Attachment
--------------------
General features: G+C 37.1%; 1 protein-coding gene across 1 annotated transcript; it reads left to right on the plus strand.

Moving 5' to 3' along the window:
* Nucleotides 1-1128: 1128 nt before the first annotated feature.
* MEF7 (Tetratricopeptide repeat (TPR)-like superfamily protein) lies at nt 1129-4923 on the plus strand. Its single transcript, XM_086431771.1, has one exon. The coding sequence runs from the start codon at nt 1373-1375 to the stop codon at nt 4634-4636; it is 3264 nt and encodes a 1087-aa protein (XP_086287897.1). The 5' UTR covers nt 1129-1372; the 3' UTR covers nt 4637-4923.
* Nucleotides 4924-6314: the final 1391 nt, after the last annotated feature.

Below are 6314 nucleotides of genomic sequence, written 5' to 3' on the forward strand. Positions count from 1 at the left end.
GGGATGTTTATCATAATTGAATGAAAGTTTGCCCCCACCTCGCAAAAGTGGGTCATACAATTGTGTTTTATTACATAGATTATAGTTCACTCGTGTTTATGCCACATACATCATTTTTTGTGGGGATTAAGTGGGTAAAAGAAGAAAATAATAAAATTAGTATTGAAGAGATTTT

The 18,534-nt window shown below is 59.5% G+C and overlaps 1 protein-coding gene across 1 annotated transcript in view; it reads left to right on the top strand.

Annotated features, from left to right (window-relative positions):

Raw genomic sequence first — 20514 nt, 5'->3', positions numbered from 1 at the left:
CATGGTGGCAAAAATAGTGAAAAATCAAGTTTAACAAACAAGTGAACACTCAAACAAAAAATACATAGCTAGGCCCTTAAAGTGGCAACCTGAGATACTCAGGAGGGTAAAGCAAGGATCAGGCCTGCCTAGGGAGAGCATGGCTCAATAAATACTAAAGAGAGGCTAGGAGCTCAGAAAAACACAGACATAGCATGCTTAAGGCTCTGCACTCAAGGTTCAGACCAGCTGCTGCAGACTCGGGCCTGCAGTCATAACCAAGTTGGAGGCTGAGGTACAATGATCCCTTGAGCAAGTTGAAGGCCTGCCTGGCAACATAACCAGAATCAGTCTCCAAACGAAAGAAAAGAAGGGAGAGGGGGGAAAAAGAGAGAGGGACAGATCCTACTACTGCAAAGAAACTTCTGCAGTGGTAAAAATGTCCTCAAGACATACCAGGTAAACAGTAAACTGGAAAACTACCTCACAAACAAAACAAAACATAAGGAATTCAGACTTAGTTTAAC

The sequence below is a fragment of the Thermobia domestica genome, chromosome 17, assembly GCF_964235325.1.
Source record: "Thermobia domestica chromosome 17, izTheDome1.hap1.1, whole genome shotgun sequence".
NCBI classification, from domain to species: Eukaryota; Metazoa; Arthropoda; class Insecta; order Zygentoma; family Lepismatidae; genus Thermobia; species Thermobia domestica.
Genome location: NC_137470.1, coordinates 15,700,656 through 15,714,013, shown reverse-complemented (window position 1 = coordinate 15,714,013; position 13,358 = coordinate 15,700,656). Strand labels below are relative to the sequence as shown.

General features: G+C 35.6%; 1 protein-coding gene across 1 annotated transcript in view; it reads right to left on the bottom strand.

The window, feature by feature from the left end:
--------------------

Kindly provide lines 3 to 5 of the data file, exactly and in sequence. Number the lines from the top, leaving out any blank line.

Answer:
* Nucleotides 1-1128: 1128 nt before the first annotated feature.
* MEF7 (Tetratricopeptide repeat (TPR)-like superfamily protein) lies at nt 1129-4923 on the plus strand. Its single transcript, XM_086431771.1, has one exon. The coding sequence runs from the start codon at nt 1373-1375 to the stop codon at nt 4634-4636; it is 3264 nt and encodes a 1087-aa protein (XP_086287897.1). The 5' UTR covers nt 1129-1372; the 3' UTR covers nt 4637-4923.
* Nucleotides 4924-6314: the final 1391 nt, after the last annotated feature.